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Jacob van Ruisdael's Ecological Landscapes

236 pages
Amsterdam University Press
This book examines Jacob van Ruisdael's treatment of five subjects—dunes, grainfields, ruins, rushing water, and woodlands—that recur throughout his career. The paintings, though fictive, show close attention to the complexities of particular environments that can be fruitfully considered “ecological.” The pattern of Ruisdael’s reworking each environment and associated phenomena shows him as laboring over these themes. His work across media conveys something of his demanding and methodical procedure as he sought to achieve pictorially the force, temporality, vitality, and motion of nature. Ruisdael’s paintings decenter humankind within familiar yet reimagined landscapes. His ability to depict nature’s dynamism provided an alternative vision at a foundational moment when landscape, increasingly manipulated and controlled, was most often considered property and investment. His focus on the techniques and processes of his own work to render these entities was essential to his ecological perspective and invites a similar recognition from an attentive viewer.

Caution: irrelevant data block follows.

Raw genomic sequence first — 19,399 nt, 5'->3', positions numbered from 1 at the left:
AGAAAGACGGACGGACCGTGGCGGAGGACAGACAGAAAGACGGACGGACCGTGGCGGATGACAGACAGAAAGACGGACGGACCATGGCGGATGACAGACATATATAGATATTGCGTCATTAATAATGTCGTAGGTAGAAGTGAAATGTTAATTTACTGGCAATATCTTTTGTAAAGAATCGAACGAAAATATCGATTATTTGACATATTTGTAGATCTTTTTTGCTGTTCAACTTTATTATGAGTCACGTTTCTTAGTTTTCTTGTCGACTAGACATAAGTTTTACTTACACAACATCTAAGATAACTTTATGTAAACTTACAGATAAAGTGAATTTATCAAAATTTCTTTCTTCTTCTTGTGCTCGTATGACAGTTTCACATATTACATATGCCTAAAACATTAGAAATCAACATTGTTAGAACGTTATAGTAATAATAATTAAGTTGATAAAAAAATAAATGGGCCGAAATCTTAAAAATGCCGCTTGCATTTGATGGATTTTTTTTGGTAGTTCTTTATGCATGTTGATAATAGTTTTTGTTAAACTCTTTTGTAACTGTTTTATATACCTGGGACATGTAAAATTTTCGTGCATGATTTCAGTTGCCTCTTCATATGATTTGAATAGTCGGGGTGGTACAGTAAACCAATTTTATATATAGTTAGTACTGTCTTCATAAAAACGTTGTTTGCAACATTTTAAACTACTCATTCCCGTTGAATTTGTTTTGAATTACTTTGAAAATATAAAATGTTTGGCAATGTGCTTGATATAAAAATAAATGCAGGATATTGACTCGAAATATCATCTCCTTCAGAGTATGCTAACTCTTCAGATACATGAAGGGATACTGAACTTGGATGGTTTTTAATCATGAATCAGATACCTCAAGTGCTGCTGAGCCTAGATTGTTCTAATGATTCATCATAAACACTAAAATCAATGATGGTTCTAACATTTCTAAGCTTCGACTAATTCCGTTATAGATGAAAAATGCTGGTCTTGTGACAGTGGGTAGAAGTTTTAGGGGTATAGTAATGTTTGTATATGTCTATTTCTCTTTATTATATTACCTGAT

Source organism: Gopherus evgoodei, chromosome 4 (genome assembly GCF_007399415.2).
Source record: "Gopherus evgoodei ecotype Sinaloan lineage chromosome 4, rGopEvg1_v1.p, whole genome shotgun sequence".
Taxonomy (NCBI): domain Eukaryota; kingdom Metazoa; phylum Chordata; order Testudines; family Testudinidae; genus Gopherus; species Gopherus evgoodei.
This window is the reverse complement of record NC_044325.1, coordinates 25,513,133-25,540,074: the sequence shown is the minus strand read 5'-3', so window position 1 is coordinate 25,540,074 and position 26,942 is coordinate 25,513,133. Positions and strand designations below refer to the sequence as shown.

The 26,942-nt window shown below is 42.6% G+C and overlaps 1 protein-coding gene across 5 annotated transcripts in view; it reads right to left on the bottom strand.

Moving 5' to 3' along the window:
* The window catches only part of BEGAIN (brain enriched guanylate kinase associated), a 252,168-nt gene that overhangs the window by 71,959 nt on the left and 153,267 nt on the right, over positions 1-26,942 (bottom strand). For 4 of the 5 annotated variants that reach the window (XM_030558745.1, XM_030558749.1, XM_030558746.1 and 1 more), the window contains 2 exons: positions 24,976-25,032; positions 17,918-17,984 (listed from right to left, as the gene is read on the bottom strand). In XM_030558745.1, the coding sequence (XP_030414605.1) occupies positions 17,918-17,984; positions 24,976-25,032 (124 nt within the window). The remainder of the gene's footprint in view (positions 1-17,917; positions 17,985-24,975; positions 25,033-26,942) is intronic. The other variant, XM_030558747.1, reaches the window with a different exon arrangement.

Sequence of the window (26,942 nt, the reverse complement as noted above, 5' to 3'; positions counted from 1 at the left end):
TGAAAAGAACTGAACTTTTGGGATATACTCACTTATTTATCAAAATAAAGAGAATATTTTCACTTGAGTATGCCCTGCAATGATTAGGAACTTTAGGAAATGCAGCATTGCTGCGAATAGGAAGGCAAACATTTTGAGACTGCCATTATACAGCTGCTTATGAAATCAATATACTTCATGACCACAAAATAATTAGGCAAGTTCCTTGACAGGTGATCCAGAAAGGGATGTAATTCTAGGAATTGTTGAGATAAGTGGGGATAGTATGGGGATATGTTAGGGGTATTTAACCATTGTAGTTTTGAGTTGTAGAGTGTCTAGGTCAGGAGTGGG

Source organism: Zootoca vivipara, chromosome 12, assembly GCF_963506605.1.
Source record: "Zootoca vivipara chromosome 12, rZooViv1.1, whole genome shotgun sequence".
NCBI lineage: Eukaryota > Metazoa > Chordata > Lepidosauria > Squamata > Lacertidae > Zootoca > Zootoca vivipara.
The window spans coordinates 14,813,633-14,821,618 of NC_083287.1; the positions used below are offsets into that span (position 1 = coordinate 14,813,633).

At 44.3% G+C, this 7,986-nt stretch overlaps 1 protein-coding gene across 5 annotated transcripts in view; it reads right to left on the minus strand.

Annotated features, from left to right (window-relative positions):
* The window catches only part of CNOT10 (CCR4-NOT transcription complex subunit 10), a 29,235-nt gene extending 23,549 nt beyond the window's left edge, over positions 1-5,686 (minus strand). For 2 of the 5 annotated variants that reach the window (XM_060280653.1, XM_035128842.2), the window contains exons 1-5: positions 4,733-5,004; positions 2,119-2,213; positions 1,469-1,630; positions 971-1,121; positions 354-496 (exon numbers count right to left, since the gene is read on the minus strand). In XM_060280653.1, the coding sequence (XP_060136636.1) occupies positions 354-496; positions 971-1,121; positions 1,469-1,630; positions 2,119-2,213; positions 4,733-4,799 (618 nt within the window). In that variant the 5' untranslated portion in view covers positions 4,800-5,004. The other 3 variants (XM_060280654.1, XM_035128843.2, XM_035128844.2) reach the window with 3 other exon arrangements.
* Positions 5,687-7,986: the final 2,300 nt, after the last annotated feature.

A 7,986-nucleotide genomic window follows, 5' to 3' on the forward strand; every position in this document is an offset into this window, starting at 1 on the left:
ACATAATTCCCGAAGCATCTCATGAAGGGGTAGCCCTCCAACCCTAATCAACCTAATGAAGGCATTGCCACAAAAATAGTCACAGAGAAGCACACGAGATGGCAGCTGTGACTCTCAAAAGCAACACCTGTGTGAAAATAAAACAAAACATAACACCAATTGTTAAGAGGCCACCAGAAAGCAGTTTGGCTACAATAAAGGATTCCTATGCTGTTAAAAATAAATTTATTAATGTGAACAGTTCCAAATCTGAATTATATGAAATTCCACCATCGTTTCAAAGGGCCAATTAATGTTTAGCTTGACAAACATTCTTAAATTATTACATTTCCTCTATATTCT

Author Bio
Catherine Levesque is an Associate Professor at the College of William and Mary. Her previous book, Journey Through Landscape in Seventeenth-Century Holland: The Haarlem Print Series and Dutch Identity examines the role of print culture in providing a framework for developments in printed landscape series and subsequently paintings. She has also published on Pieter Bruegel, Gilles van Coninxloo, Joos de Momper, and Hercules Segers.